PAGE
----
Once he achieves totality, he has mastered impeccability. And one does not achieve totality by exhausting oneself or others. One achieves it by conserving the energy others spend frivolously by constantly propping up their sense of self-importance and their fixation on personal history.
 Quoting: Jonny Blaze


I "intrude" because I care; there is no struggle in caring.

God told me to care because he showed me he cared. He gave me spiritual food, so I am compelled to tell others where to find it also. Because I care.

To me, impeccability is not a struggle, any more than craving yummy chocolate is a struggle. I strive for that which I desire. This is maturity, growth, and a matter of personal choice. Salvation, on the other hand, is a gift one can only accept or reject; this cannot be earned or striven for. This is something Jesus "mastered" on behalf of everyone who accepts him.

You can have inner peace, impeccability, and totality without any effort at all. This is what Jesus offers to you freely.
Have I now become your enemy by telling you the truth? (Gal. 4:16)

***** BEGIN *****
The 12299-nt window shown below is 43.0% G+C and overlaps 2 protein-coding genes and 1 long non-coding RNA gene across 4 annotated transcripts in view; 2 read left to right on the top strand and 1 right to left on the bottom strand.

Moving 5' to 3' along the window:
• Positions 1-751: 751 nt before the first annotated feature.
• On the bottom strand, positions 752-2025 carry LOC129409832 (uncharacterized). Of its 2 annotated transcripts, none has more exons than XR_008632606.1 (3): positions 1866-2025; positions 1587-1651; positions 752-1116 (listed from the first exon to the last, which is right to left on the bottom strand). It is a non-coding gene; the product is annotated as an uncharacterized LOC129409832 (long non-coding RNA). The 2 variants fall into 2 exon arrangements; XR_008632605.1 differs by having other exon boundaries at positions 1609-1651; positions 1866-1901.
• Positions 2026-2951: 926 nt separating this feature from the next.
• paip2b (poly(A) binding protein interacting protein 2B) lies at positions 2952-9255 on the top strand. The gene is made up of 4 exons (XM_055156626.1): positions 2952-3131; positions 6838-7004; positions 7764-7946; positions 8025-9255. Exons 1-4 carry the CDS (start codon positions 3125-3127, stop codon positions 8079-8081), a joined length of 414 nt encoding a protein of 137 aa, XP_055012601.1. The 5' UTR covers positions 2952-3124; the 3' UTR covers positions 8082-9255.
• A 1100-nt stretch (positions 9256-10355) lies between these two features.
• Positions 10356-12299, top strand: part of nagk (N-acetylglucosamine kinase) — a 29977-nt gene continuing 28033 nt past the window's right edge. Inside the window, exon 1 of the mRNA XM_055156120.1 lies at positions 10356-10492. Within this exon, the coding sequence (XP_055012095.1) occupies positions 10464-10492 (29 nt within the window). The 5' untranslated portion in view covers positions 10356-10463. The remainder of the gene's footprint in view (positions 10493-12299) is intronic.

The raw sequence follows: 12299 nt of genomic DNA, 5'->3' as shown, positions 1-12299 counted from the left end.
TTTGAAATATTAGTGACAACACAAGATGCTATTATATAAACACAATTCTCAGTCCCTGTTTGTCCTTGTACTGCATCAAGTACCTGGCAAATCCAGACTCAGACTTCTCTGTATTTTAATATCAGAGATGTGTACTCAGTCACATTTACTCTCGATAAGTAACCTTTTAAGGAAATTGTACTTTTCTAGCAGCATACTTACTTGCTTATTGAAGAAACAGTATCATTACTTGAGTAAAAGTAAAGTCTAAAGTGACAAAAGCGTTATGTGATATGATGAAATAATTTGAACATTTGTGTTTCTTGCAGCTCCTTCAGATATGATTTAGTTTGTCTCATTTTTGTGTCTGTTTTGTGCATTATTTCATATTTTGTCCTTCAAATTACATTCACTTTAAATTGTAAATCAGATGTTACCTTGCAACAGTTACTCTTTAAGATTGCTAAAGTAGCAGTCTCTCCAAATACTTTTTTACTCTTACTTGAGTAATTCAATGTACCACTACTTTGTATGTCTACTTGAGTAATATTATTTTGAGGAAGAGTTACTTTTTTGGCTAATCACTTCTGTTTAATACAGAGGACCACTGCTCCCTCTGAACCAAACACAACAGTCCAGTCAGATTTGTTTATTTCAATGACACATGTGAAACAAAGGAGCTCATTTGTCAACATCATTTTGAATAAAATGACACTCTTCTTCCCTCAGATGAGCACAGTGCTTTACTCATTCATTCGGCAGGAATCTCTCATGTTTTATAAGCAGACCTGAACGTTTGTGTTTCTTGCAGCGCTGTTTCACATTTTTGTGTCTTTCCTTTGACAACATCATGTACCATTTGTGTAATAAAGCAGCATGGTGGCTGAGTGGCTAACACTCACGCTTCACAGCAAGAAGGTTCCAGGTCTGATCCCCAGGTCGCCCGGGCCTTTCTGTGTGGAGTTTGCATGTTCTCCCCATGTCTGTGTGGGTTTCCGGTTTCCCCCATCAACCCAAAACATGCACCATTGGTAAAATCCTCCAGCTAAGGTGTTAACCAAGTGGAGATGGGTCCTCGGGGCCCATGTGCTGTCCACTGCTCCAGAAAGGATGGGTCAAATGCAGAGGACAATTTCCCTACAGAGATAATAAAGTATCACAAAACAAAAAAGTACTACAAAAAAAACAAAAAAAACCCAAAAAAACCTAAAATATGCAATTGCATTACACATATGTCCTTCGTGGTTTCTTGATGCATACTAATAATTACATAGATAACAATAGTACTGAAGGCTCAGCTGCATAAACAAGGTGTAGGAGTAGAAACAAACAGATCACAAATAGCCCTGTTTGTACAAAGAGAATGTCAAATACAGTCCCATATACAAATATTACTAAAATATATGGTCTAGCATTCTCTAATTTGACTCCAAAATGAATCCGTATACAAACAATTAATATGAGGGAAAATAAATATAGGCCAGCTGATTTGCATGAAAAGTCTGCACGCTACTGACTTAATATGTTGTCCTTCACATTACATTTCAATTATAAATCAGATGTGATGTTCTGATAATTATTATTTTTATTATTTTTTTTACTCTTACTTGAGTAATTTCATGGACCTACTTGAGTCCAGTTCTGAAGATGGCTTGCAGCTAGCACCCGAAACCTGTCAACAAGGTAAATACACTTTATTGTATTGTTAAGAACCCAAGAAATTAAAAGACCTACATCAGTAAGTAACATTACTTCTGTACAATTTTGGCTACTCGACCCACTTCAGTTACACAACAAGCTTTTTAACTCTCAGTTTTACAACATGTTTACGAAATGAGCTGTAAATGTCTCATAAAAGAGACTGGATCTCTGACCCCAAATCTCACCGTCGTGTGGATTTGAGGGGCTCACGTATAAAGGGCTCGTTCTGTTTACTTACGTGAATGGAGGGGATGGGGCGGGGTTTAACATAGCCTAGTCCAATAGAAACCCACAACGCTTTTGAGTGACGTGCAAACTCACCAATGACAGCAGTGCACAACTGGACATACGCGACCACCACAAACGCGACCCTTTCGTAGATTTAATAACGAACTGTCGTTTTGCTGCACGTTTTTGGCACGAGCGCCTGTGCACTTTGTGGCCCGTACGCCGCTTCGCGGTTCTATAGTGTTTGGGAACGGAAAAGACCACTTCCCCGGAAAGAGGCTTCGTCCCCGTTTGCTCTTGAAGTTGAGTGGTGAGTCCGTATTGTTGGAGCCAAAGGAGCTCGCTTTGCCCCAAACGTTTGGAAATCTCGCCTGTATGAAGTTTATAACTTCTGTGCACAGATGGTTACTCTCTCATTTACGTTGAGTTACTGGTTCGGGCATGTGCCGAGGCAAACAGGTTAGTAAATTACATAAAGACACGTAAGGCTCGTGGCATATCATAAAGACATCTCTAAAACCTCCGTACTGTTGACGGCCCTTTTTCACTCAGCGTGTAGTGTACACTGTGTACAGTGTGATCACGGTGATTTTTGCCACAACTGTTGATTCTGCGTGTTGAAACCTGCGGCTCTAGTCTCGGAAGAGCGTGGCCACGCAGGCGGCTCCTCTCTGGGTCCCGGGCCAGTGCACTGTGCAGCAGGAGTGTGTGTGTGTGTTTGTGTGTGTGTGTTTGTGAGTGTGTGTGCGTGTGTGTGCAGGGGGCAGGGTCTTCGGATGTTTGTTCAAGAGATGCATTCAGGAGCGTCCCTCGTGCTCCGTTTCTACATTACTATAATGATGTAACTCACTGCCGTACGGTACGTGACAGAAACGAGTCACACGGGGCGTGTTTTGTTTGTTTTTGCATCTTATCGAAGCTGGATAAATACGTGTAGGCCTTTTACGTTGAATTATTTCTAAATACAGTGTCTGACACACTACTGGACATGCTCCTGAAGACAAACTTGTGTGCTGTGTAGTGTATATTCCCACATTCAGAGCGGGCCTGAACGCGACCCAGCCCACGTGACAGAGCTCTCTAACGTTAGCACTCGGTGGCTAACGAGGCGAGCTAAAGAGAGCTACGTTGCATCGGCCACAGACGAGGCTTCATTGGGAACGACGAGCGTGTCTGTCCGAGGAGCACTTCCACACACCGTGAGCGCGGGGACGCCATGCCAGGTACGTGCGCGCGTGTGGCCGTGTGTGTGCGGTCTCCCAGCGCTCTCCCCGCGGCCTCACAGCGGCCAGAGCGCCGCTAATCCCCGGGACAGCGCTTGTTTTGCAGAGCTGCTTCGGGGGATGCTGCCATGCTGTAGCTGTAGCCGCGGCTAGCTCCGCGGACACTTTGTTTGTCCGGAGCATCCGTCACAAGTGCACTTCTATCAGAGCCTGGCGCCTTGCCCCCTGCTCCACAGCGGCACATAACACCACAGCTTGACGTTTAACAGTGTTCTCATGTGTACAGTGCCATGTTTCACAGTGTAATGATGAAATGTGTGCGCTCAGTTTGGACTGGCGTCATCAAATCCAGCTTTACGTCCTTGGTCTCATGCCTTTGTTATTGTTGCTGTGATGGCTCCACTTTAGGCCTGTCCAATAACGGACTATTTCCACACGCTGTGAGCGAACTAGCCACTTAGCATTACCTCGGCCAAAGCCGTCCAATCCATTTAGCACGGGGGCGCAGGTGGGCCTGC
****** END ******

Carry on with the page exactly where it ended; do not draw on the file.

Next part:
Jonny Blaze

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11/12/2012 03:41 PM

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Re: Drudgery: Watching for Clues
(The posts I've left out I believe we both think have drawn to a temporary impasse. Feel free to ressurect them at any time. We'll call it a Lazarus post. ;) )

For the same reason you are assured that eternal separation from God is hugely different than being unconscious of the separation.

Detachment is the sense that comes from one exercising one's ability to stop one's internal dialogue and simply perceive the world without it. Instead of talking to ourselves about the world, being silent and aware of the world. The sense of detachment gives one an extra moment to assess things. A moment that one uses more efficiently because there is no need to press ideas into words needed to describe them. Why do we need to talk to ourselves in moments where verbal communication with others is unnecessary?